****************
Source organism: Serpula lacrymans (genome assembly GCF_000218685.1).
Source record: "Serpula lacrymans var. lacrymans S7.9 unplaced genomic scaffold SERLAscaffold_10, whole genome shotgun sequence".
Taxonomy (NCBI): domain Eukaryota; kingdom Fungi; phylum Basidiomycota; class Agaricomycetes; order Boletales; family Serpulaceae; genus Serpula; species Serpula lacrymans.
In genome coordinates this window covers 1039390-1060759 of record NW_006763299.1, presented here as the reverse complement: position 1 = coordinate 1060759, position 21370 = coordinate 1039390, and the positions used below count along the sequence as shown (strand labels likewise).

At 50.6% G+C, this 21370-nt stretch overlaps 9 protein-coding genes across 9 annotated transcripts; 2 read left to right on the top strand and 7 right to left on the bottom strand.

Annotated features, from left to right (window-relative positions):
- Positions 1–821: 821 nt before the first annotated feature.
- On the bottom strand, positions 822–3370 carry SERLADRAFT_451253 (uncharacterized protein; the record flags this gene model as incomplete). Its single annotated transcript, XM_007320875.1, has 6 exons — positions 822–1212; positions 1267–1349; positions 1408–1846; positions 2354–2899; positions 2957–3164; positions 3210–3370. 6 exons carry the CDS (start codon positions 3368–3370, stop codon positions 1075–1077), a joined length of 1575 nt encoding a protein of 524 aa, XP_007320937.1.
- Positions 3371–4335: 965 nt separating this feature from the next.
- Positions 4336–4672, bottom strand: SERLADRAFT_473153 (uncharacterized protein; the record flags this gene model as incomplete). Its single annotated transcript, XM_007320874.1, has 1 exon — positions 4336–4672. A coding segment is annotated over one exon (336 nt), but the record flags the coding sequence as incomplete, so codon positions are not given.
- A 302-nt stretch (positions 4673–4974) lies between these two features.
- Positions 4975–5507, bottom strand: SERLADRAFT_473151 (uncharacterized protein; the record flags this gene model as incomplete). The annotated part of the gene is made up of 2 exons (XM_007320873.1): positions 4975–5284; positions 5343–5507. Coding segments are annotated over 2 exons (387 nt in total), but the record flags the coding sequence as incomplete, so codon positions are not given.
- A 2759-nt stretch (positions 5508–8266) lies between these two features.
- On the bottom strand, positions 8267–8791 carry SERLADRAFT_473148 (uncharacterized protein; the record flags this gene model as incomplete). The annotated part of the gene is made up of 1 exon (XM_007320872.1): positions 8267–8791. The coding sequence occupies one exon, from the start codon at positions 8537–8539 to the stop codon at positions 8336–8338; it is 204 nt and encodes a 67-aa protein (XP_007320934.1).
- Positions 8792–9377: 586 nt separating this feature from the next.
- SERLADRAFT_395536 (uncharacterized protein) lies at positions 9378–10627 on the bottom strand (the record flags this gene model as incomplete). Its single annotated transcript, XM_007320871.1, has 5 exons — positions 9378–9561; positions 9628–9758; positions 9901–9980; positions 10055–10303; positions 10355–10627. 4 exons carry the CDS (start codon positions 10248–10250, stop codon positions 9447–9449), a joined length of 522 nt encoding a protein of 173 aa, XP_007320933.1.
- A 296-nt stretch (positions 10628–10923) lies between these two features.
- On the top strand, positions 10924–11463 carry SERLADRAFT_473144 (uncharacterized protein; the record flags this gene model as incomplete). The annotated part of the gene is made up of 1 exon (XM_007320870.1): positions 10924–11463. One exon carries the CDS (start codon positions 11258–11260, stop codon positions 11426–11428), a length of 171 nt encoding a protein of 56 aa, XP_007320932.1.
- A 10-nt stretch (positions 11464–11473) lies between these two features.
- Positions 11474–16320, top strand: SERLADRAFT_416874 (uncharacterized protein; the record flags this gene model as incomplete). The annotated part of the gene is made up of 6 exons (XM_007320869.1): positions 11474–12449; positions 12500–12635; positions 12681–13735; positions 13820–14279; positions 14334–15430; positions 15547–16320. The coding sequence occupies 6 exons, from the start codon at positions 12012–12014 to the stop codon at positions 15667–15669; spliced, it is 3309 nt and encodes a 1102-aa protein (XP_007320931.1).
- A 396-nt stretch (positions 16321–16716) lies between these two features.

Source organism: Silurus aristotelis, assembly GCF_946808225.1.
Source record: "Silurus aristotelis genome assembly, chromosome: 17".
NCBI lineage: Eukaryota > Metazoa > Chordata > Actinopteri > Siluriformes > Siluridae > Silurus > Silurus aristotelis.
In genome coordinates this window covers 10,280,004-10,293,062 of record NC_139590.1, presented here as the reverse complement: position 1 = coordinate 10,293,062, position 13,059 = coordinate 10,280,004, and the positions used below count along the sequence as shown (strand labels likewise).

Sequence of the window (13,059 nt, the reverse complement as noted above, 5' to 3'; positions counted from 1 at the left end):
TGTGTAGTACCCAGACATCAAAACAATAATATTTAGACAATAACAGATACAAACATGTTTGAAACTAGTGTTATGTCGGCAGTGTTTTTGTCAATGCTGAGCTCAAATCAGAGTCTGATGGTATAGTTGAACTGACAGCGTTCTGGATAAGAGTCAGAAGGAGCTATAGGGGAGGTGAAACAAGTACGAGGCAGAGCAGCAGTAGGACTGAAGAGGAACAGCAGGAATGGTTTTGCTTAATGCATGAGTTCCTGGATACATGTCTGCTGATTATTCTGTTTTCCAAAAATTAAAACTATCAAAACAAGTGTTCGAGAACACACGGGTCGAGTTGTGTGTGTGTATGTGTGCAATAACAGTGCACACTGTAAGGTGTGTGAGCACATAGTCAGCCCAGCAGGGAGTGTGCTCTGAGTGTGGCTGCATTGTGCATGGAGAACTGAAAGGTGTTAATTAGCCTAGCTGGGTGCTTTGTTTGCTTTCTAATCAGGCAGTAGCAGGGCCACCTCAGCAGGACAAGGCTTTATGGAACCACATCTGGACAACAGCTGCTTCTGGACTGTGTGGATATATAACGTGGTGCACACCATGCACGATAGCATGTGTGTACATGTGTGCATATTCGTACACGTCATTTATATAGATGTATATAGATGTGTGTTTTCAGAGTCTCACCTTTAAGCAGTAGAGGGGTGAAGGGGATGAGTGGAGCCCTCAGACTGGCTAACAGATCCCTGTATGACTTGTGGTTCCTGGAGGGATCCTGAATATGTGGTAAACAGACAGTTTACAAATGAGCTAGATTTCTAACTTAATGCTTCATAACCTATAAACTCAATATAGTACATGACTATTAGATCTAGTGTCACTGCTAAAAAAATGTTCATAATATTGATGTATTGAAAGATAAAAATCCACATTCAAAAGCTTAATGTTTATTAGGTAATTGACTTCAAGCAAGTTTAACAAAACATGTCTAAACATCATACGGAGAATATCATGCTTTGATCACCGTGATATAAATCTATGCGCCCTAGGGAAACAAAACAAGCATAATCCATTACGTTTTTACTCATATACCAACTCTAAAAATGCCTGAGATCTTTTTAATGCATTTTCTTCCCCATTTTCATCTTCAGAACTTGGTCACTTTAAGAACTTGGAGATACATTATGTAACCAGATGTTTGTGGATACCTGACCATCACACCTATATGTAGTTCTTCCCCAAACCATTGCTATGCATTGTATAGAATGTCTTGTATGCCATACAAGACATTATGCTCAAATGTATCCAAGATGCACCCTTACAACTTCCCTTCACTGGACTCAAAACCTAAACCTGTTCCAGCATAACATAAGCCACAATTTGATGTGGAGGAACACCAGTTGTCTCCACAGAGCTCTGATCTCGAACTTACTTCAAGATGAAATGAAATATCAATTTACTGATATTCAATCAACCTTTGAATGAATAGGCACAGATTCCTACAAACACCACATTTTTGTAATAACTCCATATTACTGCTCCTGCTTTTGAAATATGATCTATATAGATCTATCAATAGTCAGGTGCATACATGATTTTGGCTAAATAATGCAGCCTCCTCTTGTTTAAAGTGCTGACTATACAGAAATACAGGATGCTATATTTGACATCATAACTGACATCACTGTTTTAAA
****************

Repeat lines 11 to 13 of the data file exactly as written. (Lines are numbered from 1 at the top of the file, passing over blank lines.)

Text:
- A 302-nt stretch (positions 4673–4974) lies between these two features.
- Positions 4975–5507, bottom strand: SERLADRAFT_473151 (uncharacterized protein; the record flags this gene model as incomplete). The annotated part of the gene is made up of 2 exons (XM_007320873.1): positions 4975–5284; positions 5343–5507. Coding segments are annotated over 2 exons (387 nt in total), but the record flags the coding sequence as incomplete, so codon positions are not given.
- A 2759-nt stretch (positions 5508–8266) lies between these two features.